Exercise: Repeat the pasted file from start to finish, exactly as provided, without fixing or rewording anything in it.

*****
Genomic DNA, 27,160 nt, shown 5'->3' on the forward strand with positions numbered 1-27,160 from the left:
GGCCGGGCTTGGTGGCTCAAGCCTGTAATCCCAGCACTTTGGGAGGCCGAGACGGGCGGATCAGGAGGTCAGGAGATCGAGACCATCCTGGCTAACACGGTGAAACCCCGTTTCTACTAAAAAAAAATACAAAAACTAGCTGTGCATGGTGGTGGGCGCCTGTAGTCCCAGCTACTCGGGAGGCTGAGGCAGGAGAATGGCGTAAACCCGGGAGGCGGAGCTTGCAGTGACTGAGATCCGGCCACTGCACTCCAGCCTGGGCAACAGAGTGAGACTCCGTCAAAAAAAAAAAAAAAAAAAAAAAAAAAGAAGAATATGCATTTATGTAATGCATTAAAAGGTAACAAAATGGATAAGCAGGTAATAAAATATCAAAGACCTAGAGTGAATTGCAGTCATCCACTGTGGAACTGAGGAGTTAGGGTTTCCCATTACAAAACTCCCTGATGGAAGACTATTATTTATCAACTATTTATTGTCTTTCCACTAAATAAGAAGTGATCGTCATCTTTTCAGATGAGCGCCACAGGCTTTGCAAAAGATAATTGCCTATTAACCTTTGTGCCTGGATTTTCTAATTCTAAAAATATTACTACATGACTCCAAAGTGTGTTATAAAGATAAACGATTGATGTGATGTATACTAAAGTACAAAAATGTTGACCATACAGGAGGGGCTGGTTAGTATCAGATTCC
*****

Genomic DNA, 27,160 nt, shown 5'->3' on the forward strand with positions numbered 1-27,160 from the left:
GGCCGGGCTTGGTGGCTCAAGCCTGTAATCCCAGCACTTTGGGAGGCCGAGACGGGCGGATCAGGAGGTCAGGAGATCGAGACCATCCTGGCTAACACGGTGAAACCCCGTTTCTACTAAAAAAAAATACAAAAACTAGCTGTGCATGGTGGTGGGCGCCTGTAGTCCCAGCTACTCGGGAGGCTGAGGCAGGAGAATGGCGTAAACCCGGGAGGCGGAGCTTGCAGTGACTGAGATCCGGCCACTGCACTCCAGCCTGGGCAACAGAGTGAGACTCCGTCAAAAAAAAAAAAAAAAAAAAAAAAAAAGAAGAATATGCATTTATGTAATGCATTAAAAGGTAACAAAATGGATAAGCAGGTAATAAAATATCAAAGACCTAGAGTGAATTGCAGTCATCCACTGTGGAACTGAGGAGTTAGGGTTTCCCATTACAAAACTCCCTGATGGAAGACTATTATTTATCAACTATTTATTGTCTTTCCACTAAATAAGAAGTGATCGTCATCTTTTCAGATGAGCGCCACAGGCTTTGCAAAAGATAATTGCCTATTAACCTTTGTGCCTGGATTTTCTAATTCTAAAAATATTACTACATGACTCCAAAGTGTGTTATAAAGATAAACGATTGATGTGATGTATACTAAAGTACAAAAATGTTGACCATACAGGAGGGGCTGGTTAGTATCAGATTCC